The Thinking Man's Take On: Opening Bands

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epic TV on the Radio photo by chasingfun.

I have a pretty awesome week of music coming up this week.On Wednesday I’m off to see Here We Go Magic and Grizzly Bear play at the Berklee Performance Center in Boston, followed by a Dirty Projectors and TV On The Radio show at the House of Blues on Thursday.Doesn’t get much better than that, I’m psyched.

But this isn’t a column about my imminent back-to-back-night face melting.Well, not entirely at least.It’s mostly about opening bands.Because I think one of the most exciting things about these two upcoming shows is that I’m not just pumped to see two amazing bands in two nights - I’m pumped to see four amazing bands in two nights.I’m no mathematicist, but I’m pretty sure that almost double the rock.

Being an opening band has to be one of the hardest gigs in the world.It’s like singing the national anthem at a sporting event.Your job is simple yet impossible – be great, be engaging, and get it over quickly.Occasionally, opening bands are able to break that mold, to stretch their set out and win over the crowd. More frequently, however, they turn up the amps too loud, play too many songs, and generally overstay their welcome.Either way, it can’t be easy.Or can it?I feel like in other ways, being an opening act is one of the easiest gigs in the world.Let’s settle this. 

Reasons Why Being An Opener Is The Hardest Gig In The World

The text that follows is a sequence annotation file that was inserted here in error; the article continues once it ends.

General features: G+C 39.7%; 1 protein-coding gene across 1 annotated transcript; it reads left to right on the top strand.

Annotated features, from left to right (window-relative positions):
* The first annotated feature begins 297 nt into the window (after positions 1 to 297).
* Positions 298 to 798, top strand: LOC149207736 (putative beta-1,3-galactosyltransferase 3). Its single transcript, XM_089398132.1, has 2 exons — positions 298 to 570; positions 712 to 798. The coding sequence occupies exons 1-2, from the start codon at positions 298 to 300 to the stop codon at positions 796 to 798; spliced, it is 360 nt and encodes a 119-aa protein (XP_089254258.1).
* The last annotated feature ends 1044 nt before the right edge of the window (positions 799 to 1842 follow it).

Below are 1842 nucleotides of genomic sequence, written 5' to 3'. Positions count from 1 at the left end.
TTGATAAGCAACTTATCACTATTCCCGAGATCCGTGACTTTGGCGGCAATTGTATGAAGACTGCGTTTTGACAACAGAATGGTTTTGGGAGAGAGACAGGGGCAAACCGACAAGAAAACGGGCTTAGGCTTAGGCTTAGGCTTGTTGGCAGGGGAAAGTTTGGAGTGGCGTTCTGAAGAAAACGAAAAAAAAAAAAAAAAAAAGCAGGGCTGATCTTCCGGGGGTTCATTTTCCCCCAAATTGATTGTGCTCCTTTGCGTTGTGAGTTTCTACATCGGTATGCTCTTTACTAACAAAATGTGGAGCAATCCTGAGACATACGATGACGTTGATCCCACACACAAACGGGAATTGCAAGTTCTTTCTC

1. No one knows your songs:It’s hard to sing along to songs that you know if you’re the only person in the audience who knows them.Singing along at shows is a lot like the electric slide in that way – fine if it’s a group thing, but weird and annoying if you’re the only one doing it.For an opening band, it’s rare to find an audience where everyone knows your songs.Openers have the cards stacked against them – the performance has to overcome a lack of familiarity before it can win over a crowd.Some headliners could come on stage, throw some stuff around, and leave to a standing ovation.Iggy Pop made a career out of it.Do that as a headliner and you're a rock god.  Do it as an opener, though, and you end up looking like Wavves.Too soon?No, not too soon – those guys are a steaming pile of Pitchfork.

  2. Everyone is here for the next band:Almost without exception, everyone listening to the opening set is more excited about the headliner.Twice in the past month, I’ve been more excited for an opener than for the main act – Brother Ali brought me out before an Atmosphere show, and an opening set from Max Tundra convinced me to check out Junior Boys live.That is a statistical anomaly (again with the mathematicism) – it’s only happened two other times in my life.Once was the puzzling Yeasayer/MGMT tour in which they alternated nights as headliners.Yeasayer opened the Boston show at Great Scot and blew MGMT out of the water.The only other time I was more excited for an opener was when TV On The Radio opened for The Faint back in 2004.TV On The Radio rocked out to the maximum, and the crowd didn’t care.They were there for The Faint.It was unreal, and it proves this point – no one cares about the opener.

  3. Your set is, I promise, already too long:And because no one cares about the opener, any set they play will be too long.The lead singer could walk out on stage, introduce the group, and then say “Thanks, here’s the headliner!” and the set would still be a little bit too long.Through no fault of their own (usually) opening bands always overstay their welcome.SPEAKING OF WHICH, this problem of long opening sets is magnified when headliners don’t take the stage until like 30 minutes after the opener finishes? STOP DOING THIS.The opening act is done?You have five minutes to get to the stage, tops.We’re here to see you play music, not to stand around and ruthlessly mock the other people standing around ruthlessly mocking strangers while waiting for you to finish your drinks in the Green Room.It’s a vicious cycle and we’d rather not be a part of it.  But yeah, openers should play like seven songs top.